Mortality by causes in HIV-infected adults: comparison with the general population
1 Centro de Salud de San Juan, Servicio Navarro de Salud, Avda Barañain 26, 31008 Pamplona, Spain
2 Grupo de Prevención de Enfermedades Infecciosas, SEMFYC, Spain
3 Instituto de Salud Pública de Navarra, Leyre 15, 31003 Pamplona, Spain
4 CIBER de Epidemiología y Salud Pública, Spain
5 Complejo Hospitalario de Navarra, Irunlarrea 2, 31008 Pamplona, Spain
6 Red de Investigación en Sida (RIS), Spain
BMC Public Health 2011, 11:300 doi:10.1186/1471-2458-11-300Published: 11 May 2011
We compared mortality by cause of death in HIV-infected adults in the era of combined antiretroviral therapy with mortality in the general population in the same age and sex groups.
Mortality by cause of death was analyzed for the period 1999-2006 in the cohort of persons aged 20-59 years diagnosed with HIV infection and residing in Navarre (Spain). This was compared with mortality from the same causes in the general population of the same age and sex using standardized mortality ratios (SMR).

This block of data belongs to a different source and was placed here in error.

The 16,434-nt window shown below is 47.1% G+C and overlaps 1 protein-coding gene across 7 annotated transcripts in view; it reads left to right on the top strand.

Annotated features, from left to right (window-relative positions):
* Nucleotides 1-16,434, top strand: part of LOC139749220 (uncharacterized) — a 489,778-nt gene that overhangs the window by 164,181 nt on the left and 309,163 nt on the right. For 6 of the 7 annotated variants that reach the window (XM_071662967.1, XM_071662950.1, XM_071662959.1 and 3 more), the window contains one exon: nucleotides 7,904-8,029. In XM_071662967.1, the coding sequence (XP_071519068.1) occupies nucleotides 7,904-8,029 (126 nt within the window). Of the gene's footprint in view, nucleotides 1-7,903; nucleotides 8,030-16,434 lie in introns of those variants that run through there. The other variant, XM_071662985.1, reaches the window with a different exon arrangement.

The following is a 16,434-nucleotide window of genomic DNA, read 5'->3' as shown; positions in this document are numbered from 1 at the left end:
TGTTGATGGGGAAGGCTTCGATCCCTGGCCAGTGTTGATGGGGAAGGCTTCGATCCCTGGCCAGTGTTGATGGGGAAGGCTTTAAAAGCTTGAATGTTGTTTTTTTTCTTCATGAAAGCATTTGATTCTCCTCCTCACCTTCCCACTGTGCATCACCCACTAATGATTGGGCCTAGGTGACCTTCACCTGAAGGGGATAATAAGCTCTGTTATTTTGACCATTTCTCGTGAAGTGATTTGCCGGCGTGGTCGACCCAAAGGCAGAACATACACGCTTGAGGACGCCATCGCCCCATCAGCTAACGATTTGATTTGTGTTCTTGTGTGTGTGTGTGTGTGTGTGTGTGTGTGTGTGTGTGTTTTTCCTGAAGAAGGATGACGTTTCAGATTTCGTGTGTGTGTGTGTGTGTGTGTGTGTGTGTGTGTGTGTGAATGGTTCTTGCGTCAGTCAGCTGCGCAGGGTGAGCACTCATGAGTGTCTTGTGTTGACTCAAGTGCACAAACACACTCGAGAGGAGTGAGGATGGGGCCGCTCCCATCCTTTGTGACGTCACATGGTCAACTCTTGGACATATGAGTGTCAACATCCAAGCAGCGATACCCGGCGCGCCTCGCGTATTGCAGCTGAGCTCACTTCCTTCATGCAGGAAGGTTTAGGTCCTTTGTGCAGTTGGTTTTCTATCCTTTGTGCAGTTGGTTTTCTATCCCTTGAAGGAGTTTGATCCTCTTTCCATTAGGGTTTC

There were 210 deaths among 1145 persons diagnosed with HIV (29.5 per 1000 person-years). About 50% of these deaths were from AIDS. Persons diagnosed with HIV infection had exceeded all-cause mortality (SMR 14.0, 95% CI 12.2 to 16.1) and non-AIDS mortality (SMR 6.9, 5.7 to 8.5). The analysis showed excess mortality from hepatic disease (SMR 69.0, 48.1 to 78.6), drug overdose or addiction (SMR 46.0, 29.2 to 69.0), suicide (SMR 9.6, 3.8 to 19.7), cancer (SMR 3.2, 1.8 to 5.1) and cardiovascular disease (SMR 3.1, 1.3 to 6.1). Mortality in HIV-infected intravenous drug users did not change significantly between the periods 1999-2002 and 2003-2006, but it declined by 56% in non-injecting drug users (P = 0.007).
Persons with HIV infection continue to have considerable excess mortality despite the availability of effective antiretroviral treatments. However, excess mortality in the HIV patients has declined since these treatments were introduced, especially in persons without a history of intravenous drug use.